I love George Miller’s breakout film Mad Max, but one thing which eats me about that film is that it doesn’t look too much like its setting. For a post-apocalyptic picture, everybody looks fairly clean and well-fed. Max himself is a policeman, implying that government and the rule of law have survived. And the Australian countryside looks a little too idyllic, like a nice place to be as long as you’re not on the highway. Probably due to budget constraints, Mad Max doesn’t look so much like post-apocalypse as it looks pre-today. With the sequel, The Road Warrior*, Miller had power and money enough to do what he liked, and what he liked was insane.
Mel Gibson is still Max, he still carries the sawn-off shotgun, and still drives the souped-up Ford Falcon. In between the two films, though, the world around Max seems to have gone entirely to hell. There is a voiceover at the beginning claiming that the first film was pre-apocalypse, but that seems like revisionist history to me. Mad Max seemed to be taking place after/during a societal collapse, and the second movie needs an excuse for looking so much grimier, hence the voiceover.
The criminals opposed to Max are more psychopathic and wearing less clothing than before. The best example of their aesthetic is Kjell Nilsson’s head villain, a nearly-nude, muscle-bound giant in leather straps and a metal hockey mask who is credited simply as “The Humungus.” Vernon Wells is on hand as his right-hand man, and if you’ve seen Wells’ bonkers villain in Schwarzenegger’s Commando then you know that Max isn’t the only madman in this movie. Much like the previous film, the villains here are so over-the-top that the film’s barren look might be a result of an apocalypse, or it might be because all of the scenery got chewed apart.
There is a wisp of a plot, about one of the few remaining outposts of civilization needing Max’s help against the Humungus’ gang of anarchic savages, but you’re not watching this picture for nuanced plotting. You’re watching it to see what George Miller can do with a judicious amount of money applied to the action sequences in Mad Max, which were tense and riveting on a small budget. In the sequel the cars are nightmarish, the sort of death machines that a child might assemble from the remains of shattered toys. The action sequences become long ballets of highway collisions at high speed, as visually distinctive as a John Woo shootout or a Bruce Lee fight.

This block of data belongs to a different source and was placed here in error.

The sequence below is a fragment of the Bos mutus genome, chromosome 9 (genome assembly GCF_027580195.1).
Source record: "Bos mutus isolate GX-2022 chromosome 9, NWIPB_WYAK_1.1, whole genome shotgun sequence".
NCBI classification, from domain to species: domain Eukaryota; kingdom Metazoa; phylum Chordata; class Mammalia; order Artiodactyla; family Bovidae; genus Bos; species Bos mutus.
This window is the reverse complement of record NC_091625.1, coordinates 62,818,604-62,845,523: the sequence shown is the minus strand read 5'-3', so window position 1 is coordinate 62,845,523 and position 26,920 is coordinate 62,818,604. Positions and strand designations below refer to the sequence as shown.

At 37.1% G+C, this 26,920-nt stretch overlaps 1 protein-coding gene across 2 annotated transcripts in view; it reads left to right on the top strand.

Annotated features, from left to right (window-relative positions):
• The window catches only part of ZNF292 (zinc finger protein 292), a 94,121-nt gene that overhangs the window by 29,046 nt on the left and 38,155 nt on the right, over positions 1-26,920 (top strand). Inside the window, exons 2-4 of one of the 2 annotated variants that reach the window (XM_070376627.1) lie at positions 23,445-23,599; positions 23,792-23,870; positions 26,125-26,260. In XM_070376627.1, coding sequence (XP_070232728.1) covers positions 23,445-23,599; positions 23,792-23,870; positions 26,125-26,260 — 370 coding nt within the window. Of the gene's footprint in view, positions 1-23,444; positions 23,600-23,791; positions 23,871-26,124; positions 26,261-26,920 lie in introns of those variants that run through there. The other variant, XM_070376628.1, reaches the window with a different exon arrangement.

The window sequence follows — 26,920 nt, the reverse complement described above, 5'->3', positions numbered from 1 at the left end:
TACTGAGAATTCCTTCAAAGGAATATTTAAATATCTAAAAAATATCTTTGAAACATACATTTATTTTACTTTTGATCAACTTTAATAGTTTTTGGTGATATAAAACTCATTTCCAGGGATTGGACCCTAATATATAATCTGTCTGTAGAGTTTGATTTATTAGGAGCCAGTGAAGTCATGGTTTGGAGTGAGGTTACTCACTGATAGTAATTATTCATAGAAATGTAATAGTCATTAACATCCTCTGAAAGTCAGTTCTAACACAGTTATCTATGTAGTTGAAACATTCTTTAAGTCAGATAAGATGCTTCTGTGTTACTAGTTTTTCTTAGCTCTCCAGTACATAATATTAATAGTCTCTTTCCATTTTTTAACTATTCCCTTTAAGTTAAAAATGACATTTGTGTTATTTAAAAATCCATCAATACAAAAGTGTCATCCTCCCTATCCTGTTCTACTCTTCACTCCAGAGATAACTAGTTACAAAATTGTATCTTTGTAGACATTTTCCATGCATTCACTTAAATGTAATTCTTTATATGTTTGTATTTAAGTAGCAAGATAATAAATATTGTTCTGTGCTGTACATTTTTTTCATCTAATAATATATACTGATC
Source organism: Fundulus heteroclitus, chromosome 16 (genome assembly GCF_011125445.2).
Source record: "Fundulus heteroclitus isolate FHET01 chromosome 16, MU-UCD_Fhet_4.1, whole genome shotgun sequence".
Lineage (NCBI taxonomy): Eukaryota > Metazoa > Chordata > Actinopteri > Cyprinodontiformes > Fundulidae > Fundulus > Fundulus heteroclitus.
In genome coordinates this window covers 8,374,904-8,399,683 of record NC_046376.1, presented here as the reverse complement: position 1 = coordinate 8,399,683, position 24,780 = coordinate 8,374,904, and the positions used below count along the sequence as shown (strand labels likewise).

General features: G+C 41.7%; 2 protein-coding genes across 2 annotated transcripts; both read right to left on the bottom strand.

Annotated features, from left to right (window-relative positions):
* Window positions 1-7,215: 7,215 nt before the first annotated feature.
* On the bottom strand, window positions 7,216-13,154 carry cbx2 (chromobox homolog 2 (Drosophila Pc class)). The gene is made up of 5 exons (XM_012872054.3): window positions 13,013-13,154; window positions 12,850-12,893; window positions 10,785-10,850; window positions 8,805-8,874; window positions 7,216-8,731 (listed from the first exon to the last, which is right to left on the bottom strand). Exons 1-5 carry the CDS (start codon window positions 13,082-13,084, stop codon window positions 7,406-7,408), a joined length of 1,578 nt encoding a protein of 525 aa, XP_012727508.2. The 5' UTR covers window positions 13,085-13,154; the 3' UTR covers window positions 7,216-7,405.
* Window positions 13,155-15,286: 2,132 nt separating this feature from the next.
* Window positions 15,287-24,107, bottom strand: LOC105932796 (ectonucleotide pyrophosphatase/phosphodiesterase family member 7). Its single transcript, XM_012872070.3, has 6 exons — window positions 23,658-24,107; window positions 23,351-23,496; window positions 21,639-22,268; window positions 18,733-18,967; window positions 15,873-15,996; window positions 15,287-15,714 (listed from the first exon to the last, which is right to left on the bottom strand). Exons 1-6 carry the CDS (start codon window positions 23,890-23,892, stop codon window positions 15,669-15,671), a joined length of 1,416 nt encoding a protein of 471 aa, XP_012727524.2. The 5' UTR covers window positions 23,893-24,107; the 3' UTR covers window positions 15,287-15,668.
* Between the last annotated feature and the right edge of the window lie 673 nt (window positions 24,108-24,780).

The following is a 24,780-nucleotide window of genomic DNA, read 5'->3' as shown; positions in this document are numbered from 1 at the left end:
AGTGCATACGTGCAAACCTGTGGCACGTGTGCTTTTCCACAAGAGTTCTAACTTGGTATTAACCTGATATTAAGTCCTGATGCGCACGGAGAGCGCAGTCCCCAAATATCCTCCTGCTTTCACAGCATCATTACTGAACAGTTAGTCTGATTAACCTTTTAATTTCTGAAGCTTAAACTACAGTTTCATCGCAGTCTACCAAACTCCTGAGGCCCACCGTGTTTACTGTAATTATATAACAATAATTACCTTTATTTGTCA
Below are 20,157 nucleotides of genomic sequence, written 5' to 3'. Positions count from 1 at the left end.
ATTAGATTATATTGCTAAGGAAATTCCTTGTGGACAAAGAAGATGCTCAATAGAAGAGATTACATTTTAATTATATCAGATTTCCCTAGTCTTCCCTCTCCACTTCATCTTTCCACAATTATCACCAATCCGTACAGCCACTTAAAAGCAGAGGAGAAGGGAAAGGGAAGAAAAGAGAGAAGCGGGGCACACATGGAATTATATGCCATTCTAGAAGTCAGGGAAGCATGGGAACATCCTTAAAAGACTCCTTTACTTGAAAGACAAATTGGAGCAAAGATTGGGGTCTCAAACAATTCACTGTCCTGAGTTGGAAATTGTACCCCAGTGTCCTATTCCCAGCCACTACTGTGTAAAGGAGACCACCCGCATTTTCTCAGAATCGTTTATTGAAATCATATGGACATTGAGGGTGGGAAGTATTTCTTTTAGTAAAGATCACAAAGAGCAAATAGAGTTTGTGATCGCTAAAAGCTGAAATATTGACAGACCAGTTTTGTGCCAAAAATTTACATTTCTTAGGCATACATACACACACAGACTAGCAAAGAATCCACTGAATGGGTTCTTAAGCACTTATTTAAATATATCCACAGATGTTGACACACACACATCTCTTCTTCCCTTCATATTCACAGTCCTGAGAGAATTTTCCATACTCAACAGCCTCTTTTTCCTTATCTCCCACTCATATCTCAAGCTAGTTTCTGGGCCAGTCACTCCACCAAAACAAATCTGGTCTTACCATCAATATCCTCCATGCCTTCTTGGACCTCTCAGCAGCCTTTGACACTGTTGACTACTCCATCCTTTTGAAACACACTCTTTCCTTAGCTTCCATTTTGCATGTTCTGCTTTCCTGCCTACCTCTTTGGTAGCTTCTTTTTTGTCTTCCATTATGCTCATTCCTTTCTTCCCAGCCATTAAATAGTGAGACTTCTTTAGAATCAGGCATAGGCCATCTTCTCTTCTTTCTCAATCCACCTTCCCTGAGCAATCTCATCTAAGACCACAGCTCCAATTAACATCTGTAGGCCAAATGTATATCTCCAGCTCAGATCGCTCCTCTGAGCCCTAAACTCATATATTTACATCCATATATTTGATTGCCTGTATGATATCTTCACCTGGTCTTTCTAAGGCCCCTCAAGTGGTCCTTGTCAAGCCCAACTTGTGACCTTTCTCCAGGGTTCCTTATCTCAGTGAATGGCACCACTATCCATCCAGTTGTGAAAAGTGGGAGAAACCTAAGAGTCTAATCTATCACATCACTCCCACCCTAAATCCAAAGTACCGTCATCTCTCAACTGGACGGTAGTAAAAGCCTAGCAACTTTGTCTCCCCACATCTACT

There’s not much to say about the acting in this film; it’s not much more than a way to mark time between car chases. Gibson seems to be going for the same sort of performance that Clint Eastwood gave as The Man With No Name: quiet, serious, growling his lines through clenched teeth. He doesn’t have to do much in order to be heroic, because the actors playing the villains are so out of their minds in every scene. I actually don’t like him that much here – crazy Mel Gibson from the Lethal Weapon movies was always my favorite – but just like the plot, his acting isn’t really what we came here to see.
The Road Warrior concludes with a 20-minute-long chase that ranks among any action setpiece in any movie, ever. This is what we came here to see, an extended siege of a moving tanker truck by a battalion of cars, motorcycles, and vehicles so cobbled together from spare parts that they defy description. A Hollywood film might shy away from such a scene – Gibson can’t be too dynamic, because he’s behind the wheel of the tanker for the scene’s duration – but that’s exactly why it works. No one had ever seen anything like it, and we’ve only rarely seen it since.
It’s virtually impossible to make a movie simpler than The Road Warrior. Everything is stripped down except the action sequences, which are most impressive for how elaborate they are. That, plus the crazed performances of the marauders, lends a dreamlike quality to the movie. That’s why the film’s popularity persists even as other films have more skilled stunt drivers or computer-generated crashes, and why Hollywood wants to go back to the Mad Max well next year with Tom Hardy in the title role. It’s as though George Miller had a nightmare, and found some way to translate it directly onto the screen.
Reviewed by Mark Young
*The title Mad Max 2 was used in Australia; The Road Warrior was the title in America, for audiences who might not have been familiar with the first Mad Max film.